2015 Squam Aquatic Invasive Species Report

The SLA is celebrating another great year of milfoil removal on Squam Lake. The 2015 season yielded 1995 gallons of milfoil from Squam Lake, Little Squam Lake and the Squam River. This is about half the amount of milfoil removed in 2014, which is great news! While we spent just as much time working on milfoil removal, there is less milfoil in the lakes to remove. In previous years, our Squam Conservation Interns, the main labor force behind on milfoil management activities, used the Diver Assisted Suction Harvester (DASH) to remove large milfoil infestations. In 2015, our removal crews experienced  fewer large patches of milfoil, and spent more time handpulling instead of using the DASH. For example, we removed 550 gallons of milfoil from Grapevine Cove in 2013. This year we pulled less than one gallon. Most of our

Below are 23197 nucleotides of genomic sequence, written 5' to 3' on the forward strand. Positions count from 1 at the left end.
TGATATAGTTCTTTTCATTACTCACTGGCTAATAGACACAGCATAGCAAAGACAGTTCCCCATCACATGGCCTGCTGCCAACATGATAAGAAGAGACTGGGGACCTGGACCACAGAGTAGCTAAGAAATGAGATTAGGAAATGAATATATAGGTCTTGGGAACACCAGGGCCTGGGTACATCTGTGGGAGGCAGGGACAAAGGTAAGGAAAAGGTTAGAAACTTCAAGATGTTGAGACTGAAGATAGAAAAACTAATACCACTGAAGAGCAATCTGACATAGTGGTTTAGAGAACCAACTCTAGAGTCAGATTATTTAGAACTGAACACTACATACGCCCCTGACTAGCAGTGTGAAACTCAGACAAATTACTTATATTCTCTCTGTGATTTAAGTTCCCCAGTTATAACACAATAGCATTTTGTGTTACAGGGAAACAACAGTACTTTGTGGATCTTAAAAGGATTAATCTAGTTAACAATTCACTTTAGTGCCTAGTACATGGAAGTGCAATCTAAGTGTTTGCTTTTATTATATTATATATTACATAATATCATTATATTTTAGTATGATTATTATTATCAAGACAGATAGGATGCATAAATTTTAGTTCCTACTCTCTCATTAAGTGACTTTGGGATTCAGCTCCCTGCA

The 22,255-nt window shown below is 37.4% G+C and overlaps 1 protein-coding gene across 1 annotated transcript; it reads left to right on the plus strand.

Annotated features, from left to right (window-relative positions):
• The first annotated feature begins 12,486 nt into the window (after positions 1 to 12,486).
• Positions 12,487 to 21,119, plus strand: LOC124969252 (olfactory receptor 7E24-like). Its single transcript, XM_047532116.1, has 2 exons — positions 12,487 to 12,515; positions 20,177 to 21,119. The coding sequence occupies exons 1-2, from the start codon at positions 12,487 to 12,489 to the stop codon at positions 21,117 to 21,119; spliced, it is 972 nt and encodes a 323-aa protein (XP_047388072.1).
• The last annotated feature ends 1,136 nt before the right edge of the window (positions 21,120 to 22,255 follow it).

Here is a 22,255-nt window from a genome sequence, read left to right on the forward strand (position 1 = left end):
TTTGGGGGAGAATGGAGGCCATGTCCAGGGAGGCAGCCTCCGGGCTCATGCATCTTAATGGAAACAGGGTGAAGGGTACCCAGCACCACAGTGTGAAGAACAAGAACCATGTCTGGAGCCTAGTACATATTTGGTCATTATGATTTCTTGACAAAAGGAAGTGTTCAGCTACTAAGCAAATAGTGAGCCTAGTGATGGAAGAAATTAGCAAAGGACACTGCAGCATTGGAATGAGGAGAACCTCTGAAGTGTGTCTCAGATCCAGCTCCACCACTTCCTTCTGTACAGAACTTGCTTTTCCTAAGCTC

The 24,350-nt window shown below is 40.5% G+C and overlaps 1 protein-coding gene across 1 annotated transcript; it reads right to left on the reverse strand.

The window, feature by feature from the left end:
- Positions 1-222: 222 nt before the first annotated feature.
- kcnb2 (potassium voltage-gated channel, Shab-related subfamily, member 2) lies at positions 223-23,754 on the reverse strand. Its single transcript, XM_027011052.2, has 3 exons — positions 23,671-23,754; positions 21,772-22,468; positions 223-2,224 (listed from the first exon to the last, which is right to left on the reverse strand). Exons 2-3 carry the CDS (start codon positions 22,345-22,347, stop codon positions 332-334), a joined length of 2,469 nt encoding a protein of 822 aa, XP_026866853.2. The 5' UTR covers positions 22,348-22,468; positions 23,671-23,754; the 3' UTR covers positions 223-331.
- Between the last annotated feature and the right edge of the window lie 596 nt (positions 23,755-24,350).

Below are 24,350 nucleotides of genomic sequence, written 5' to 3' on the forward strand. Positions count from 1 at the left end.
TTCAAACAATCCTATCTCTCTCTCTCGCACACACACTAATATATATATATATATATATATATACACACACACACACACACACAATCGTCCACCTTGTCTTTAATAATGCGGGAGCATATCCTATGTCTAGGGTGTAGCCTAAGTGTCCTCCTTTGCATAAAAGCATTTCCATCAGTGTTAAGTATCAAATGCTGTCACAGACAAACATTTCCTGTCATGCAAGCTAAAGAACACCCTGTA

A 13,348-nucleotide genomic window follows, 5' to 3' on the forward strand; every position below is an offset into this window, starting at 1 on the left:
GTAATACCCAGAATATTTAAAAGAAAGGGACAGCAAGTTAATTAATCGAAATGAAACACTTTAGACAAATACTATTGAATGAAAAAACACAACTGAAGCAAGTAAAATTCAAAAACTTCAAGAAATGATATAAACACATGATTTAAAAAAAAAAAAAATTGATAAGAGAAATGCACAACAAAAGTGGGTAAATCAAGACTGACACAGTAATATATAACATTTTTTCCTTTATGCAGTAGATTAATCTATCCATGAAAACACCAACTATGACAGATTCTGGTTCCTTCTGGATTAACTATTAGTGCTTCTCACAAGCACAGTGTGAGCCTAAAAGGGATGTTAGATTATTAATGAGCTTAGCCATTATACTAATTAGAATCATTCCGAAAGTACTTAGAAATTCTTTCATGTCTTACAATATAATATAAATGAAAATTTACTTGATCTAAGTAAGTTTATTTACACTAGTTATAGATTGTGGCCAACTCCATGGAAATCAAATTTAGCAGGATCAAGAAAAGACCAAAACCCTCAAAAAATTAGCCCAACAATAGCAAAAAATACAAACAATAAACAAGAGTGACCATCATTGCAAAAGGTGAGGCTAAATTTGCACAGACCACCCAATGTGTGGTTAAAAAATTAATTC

DASH activities occur in the Squam River, and we are now removing close to the dam in Ashland. This is the first year we have been able to focus management activities this far downstream. 

For a better idea of how we remove milfoil from the Squam Lakes, check out these two videos: 

Handpulling milfoil from Bennett Cove

DASH in the Squam River

While our milfoil removal success is a cause for celebration, there is also some not great news to report on the aquatic invasive species front. This year, Squam Conservation Intern Ryan Mahar identified another invasive species in Squam, the Chinese mystery snail. The report was confirmed by NH Department of Environmental Services. Chinese mystery snails have found their way into more than 60 water bodies throughout the state. You can learn more about this species here. While we remove the snails that we find, currently there is no management plan at the state level for this invasive species. Impacts of the Chinese mystery snail are not well studied, but they include impacts to native shellfish populations. The arrival of the Chinese mystery snail in the Squam Lakes reminds us that we need to maintain constant vigilance in the face of invasive species spread.  You can help this effort by becoming a Weed Watcher or getting involved in the Lake Host program. For more information on how to get involved click here.

2015 was a great year for milfoiil removal on Squam